The construction of 11 buildings by China in a part of the remote border district of Humla that Nepal claims as its own territory has triggered a border row between the two countries, according to reports in the Nepalese media.
A border pillar has been missing since Nepal built a road in the area several years ago, and now China has constructed the buildings. There was only a hut in the area in 2005, according to Nepalese officials who visited the disputed area recently.
“The Chinese side claimed that the area where the houses are built falls within the Chinese territory,” said Bishnu Bahadur Tamang, chair of Namkha Rural Municipality, who visited the area on Sunday with the team of officials.
The construction of the buildings by the Chinese security and border forces has been reported to Nepal’s home ministry.
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During an inspection by a team led by chief district officer Chirinjbi Giri on Sunday, Chinese security officials claimed their territory extended one kilometre further south from the area where the buildings are located.
Tamang, however, said Nepal’s territory extends two kilometres north from where the buildings are, The Kathmandu Post reported. “Of the 11 houses in the disputed area, security forces live in one and the others are empty,” Tamang said.
After Nepalese officials reached the disputed site on Sunday, Chinese security personnel arrived in a truck, a tanker and a jeep. They used a microphone to speak with Nepali officials and asked them to go to the border for talks.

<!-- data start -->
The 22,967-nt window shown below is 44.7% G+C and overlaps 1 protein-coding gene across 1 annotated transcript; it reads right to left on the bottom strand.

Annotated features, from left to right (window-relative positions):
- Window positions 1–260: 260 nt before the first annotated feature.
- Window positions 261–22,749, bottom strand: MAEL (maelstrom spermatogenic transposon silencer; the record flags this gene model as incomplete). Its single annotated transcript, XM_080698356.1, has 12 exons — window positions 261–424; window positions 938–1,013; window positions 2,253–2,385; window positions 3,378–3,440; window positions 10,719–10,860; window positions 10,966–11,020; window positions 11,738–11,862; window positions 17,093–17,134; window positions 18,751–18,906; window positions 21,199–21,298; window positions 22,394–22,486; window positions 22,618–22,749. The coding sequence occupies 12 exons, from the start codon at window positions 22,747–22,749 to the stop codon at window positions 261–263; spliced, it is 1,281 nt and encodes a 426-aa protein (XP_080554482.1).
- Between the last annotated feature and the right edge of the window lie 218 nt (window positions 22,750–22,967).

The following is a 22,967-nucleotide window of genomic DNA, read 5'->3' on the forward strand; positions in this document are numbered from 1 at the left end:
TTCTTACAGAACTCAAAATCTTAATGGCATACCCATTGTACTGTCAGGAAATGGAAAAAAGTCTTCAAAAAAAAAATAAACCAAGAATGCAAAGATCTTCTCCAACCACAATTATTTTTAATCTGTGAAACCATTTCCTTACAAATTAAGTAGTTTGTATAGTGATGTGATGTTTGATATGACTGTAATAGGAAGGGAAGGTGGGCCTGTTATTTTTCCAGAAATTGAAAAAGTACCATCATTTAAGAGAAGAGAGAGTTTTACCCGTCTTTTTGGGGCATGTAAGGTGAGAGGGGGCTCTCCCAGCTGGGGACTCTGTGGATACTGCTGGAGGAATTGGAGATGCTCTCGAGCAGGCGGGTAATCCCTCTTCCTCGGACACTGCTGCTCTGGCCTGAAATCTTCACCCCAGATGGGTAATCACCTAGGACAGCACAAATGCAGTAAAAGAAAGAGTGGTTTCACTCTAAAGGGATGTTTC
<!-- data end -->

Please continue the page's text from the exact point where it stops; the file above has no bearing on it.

“We spent around one-and-a-half hours at the disputed area. After we reached, a team of Chinese army and security officials came and said talks cannot be held on their territory. Then we left,” Tamang said. “We claimed that area to be our territory, they showed us the map and said it is theirs.”
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The home ministry dispatched a team comprising government officials, the head of security agencies and local government representatives of Humla to Namkha rural municipality to carry out an inspection and submit a report, which is expected at the end of the week.
Chakka Bahadur Lama, the MP from Humla, said the dispute emerged after a border pillar in the area went missing.
“As long as both sides do not ascertain the location of the missing pillar, the dispute will continue,” Lama said. “The pillar was damaged during a road construction on the Nepali territory some 12 years back. That area where the Chinese have allegedly built the concrete buildings is on the old yak caravan route used for trade between Nepal and Tibet.”
During a meeting in 2015, Nepal and China had agreed to ascertain the location of the missing pillar, but no steps were subsequently taken, local officials said.
The officials further said that if a straight line of demarcation is drawn from the last existing pillar towards the location of the missing pillar, the disputed land falls inside Nepalese territory.
Parliamentarian Lama blamed negligence on the part of the Nepal government for the problem as the country’s security presence in the border area is less than that of the Chinese side.
Zhang Si, spokesperson of the Chinese embassy in Kathmandu, told The Post in an email: “The buildings that are mentioned by the media are in the Chinese side. Nepali side can check it again.”
The spokesperson added that China respects Nepal’s sovereignty and any questions from the Nepalese side can be “check together [sic]”.